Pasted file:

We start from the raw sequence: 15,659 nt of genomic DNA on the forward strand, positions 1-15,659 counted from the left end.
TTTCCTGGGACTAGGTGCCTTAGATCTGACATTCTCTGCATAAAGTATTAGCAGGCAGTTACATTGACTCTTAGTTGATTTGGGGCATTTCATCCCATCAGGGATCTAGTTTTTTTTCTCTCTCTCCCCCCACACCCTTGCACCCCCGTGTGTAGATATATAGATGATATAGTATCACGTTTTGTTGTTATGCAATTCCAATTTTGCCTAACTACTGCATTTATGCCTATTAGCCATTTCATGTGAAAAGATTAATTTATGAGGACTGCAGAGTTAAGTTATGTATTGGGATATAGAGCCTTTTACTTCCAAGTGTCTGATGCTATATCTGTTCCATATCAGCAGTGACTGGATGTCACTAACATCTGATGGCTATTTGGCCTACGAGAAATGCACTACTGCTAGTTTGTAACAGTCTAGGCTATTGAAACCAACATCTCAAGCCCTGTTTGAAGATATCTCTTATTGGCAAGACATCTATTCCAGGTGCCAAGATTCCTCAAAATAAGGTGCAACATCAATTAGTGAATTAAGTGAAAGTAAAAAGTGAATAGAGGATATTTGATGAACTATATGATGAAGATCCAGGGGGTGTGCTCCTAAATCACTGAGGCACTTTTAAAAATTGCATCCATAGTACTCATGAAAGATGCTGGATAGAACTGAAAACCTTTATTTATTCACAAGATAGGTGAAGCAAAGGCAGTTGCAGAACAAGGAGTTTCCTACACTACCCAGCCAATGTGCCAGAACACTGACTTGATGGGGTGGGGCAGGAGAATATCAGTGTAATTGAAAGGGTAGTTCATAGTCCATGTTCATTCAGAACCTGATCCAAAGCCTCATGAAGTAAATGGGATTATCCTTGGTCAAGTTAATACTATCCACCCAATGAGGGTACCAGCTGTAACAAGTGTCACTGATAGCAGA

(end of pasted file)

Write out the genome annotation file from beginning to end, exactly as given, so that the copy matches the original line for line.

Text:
We start from the raw sequence: 15,659 nt of genomic DNA on the forward strand, positions 1-15,659 counted from the left end.
TTTCCTGGGACTAGGTGCCTTAGATCTGACATTCTCTGCATAAAGTATTAGCAGGCAGTTACATTGACTCTTAGTTGATTTGGGGCATTTCATCCCATCAGGGATCTAGTTTTTTTTCTCTCTCTCCCCCCACACCCTTGCACCCCCGTGTGTAGATATATAGATGATATAGTATCACGTTTTGTTGTTATGCAATTCCAATTTTGCCTAACTACTGCATTTATGCCTATTAGCCATTTCATGTGAAAAGATTAATTTATGAGGACTGCAGAGTTAAGTTATGTATTGGGATATAGAGCCTTTTACTTCCAAGTGTCTGATGCTATATCTGTTCCATATCAGCAGTGACTGGATGTCACTAACATCTGATGGCTATTTGGCCTACGAGAAATGCACTACTGCTAGTTTGTAACAGTCTAGGCTATTGAAACCAACATCTCAAGCCCTGTTTGAAGATATCTCTTATTGGCAAGACATCTATTCCAGGTGCCAAGATTCCTCAAAATAAGGTGCAACATCAATTAGTGAATTAAGTGAAAGTAAAAAGTGAATAGAGGATATTTGATGAACTATATGATGAAGATCCAGGGGGTGTGCTCCTAAATCACTGAGGCACTTTTAAAAATTGCATCCATAGTACTCATGAAAGATGCTGGATAGAACTGAAAACCTTTATTTATTCACAAGATAGGTGAAGCAAAGGCAGTTGCAGAACAAGGAGTTTCCTACACTACCCAGCCAATGTGCCAGAACACTGACTTGATGGGGTGGGGCAGGAGAATATCAGTGTAATTGAAAGGGTAGTTCATAGTCCATGTTCATTCAGAACCTGATCCAAAGCCTCATGAAGTAAATGGGATTATCCTTGGTCAAGTTAATACTATCCACCCAATGAGGGTACCAGCTGTAACAAGTGTCACTGATAGCAGA